Gardening enthusiasts helped to raise more than £3m for good causes last year.

And dozens of private gardens in and around Wiltshire played their part.

The National Garden Scheme said 2022 marked a return to normality after the Covid lockdowns, even though most of the country suffered a prolonged drought.

The lion’s share, £2.45m of the £3.11m raised, goes to some of the UK’s best-loved nursing and health charities, many of which have continued to provide vital support to the NHS and communities in the wake of the pandemic and who are now struggling to provide services in the new cost of living crisis.

The long-term nature of funding from the National Garden Scheme allows these charities to continue the provision of critical community nursing services, end-of-life care and respite for families and carers.

Chairman Rupert Tyler said: “Despite the worst of the pandemic having passed our beneficiaries continue to support those in often dire need and who have now been confronted with the challenge of the new cost of living crisis.

“This continues to place unbearable pressure on many aspects of their work, and we are delighted to be able to continue our support in such a meaningful way.”

The scheme relies primarily on the income generated by admission at its garden gates and through the sale of plants, teas and cake. Extra cash comes from fundraising events such as online talks, garden parties, and commercial partnerships.

NGS chief executive George Plumptre said: “The enormous contribution by our garden owners and volunteers was added to by other fundraising activities in 2022.

A special fundraising event at Temperate House at Kew raised over £48,000, and in July we hosted our third Great British Garden Party, giving the opportunity for anyone – whether they open their garden or not – to have an event with friends or family and raise funds for the National Garden Scheme, generating £30,000.”

Last year also saw two funding milestones. More than £10m has been donated to Marie Curie since a partnership was formed in 1996

And 10 years of continued partnership has resulted in more than £1.7m handed to Parkinson’s UK. The charity estimates that around 7,000 patients currently have support from the nurse posts that have been funded by the National Garden Scheme.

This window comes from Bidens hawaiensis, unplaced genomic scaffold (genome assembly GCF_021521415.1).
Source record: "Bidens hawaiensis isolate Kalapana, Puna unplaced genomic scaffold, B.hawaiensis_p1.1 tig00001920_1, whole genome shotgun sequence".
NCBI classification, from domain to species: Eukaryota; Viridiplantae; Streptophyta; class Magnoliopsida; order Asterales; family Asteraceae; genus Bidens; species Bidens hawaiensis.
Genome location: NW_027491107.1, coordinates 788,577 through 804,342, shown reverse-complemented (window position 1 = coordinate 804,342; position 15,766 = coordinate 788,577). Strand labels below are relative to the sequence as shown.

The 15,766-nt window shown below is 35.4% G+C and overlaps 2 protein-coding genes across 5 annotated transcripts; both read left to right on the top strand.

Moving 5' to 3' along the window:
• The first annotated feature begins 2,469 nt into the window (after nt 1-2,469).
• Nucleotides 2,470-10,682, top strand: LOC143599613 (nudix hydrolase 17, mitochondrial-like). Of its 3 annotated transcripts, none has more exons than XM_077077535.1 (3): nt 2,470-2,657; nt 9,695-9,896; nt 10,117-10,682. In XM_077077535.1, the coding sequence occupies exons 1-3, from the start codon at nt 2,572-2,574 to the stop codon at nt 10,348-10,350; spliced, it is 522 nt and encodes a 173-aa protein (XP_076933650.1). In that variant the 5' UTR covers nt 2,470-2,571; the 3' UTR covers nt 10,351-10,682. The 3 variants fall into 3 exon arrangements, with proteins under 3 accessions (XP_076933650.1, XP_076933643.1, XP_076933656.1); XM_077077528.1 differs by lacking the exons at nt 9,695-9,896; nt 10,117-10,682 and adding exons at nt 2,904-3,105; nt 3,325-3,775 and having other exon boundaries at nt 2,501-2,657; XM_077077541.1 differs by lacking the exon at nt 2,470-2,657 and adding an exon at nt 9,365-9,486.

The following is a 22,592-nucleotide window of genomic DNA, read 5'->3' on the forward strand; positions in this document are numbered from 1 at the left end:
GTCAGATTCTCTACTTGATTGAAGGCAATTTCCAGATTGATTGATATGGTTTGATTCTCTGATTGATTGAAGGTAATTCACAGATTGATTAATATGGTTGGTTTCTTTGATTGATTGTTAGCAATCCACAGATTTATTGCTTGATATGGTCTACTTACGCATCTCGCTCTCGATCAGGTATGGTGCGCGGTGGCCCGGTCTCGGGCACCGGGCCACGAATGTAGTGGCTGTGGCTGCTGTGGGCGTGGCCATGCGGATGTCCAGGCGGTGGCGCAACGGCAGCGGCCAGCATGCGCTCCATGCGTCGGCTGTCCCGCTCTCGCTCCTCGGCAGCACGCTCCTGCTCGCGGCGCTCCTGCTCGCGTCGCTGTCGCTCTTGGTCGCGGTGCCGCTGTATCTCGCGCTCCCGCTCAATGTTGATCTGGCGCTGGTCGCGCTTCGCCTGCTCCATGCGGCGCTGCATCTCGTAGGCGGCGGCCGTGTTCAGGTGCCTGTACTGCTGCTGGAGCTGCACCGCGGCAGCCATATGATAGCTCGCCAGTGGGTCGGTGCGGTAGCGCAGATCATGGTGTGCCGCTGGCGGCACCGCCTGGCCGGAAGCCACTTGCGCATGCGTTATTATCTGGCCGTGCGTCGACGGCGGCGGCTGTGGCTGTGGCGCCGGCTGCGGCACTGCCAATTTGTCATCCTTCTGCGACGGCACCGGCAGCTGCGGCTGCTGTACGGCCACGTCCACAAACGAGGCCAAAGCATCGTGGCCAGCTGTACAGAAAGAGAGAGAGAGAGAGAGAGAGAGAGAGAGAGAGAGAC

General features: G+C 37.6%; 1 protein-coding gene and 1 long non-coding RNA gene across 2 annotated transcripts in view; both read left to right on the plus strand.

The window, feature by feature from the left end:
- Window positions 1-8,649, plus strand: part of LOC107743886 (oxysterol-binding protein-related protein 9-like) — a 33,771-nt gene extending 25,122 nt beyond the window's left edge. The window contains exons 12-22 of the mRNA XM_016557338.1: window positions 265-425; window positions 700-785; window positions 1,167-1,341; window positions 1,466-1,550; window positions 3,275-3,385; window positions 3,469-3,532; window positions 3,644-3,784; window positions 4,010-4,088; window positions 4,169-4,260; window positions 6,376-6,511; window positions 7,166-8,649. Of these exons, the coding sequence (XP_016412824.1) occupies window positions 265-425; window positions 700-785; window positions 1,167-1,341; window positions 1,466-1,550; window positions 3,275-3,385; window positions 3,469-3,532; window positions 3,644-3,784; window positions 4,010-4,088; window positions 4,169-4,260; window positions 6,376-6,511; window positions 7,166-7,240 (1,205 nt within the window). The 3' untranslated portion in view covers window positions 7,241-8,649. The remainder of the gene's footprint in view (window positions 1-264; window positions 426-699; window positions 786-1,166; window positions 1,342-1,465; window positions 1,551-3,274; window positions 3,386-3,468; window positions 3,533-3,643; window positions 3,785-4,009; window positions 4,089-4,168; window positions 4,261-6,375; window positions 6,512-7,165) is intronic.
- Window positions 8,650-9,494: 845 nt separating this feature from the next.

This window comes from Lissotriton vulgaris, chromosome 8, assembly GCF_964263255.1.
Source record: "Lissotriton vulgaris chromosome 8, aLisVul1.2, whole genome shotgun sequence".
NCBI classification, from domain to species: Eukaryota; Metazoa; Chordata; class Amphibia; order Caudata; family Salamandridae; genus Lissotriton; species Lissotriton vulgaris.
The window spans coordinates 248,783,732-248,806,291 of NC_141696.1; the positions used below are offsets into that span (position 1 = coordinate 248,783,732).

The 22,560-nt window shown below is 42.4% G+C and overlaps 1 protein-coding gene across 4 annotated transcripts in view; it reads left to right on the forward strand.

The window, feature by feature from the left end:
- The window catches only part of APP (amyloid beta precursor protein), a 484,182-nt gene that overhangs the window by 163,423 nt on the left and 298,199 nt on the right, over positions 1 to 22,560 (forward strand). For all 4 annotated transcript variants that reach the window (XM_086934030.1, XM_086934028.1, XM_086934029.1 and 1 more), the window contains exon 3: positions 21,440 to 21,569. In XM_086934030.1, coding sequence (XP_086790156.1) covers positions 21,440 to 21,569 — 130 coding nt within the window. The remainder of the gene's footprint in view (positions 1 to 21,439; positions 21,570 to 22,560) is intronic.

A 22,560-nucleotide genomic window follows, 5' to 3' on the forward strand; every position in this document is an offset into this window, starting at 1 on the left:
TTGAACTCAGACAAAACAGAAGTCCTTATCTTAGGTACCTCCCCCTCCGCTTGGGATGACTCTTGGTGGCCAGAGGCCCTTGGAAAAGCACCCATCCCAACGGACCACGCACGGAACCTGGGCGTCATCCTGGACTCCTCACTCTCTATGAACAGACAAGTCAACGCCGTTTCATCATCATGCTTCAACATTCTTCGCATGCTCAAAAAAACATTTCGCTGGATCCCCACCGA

“We know that the long-term continuity of our funding from year to year is very unusual and our beneficiaries have emphasised that this is a key quality in the support we are able to give to them. It is something of which we are enormously proud,” added George.

Looking ahead to the 2023 season Rupert said: “We will do our utmost to increase the support we are able to give our beneficiary charities and we are sure that anyone who reads our 2022 Impact Report that accompanies this donation news, will see just how impactful a visit to one of our gardens can be.”

Among the donations from money raised last year are £450k to Macmillan Cancer Support, £450k to Hospice UK, £100k to Maggies the cancer charity, £90k to spinal injury charity Horatio’s Garden and £80k to ABF The Soldiers’ Charity.

The Working for Gardeners Association was awarded £65k, the Garden Museum was given £10k and English Heritage’s historic and botanic garden training programme was supported with £125k.

The full report is available online at

Among the garden openings planned for this year are Corsham Court, Salthrop House near Wroughton, Riverside House near Marlborough, Chisenbury Priory near Upavon, Broadleas House gardens at Devizes and Seend Manor near Melksham.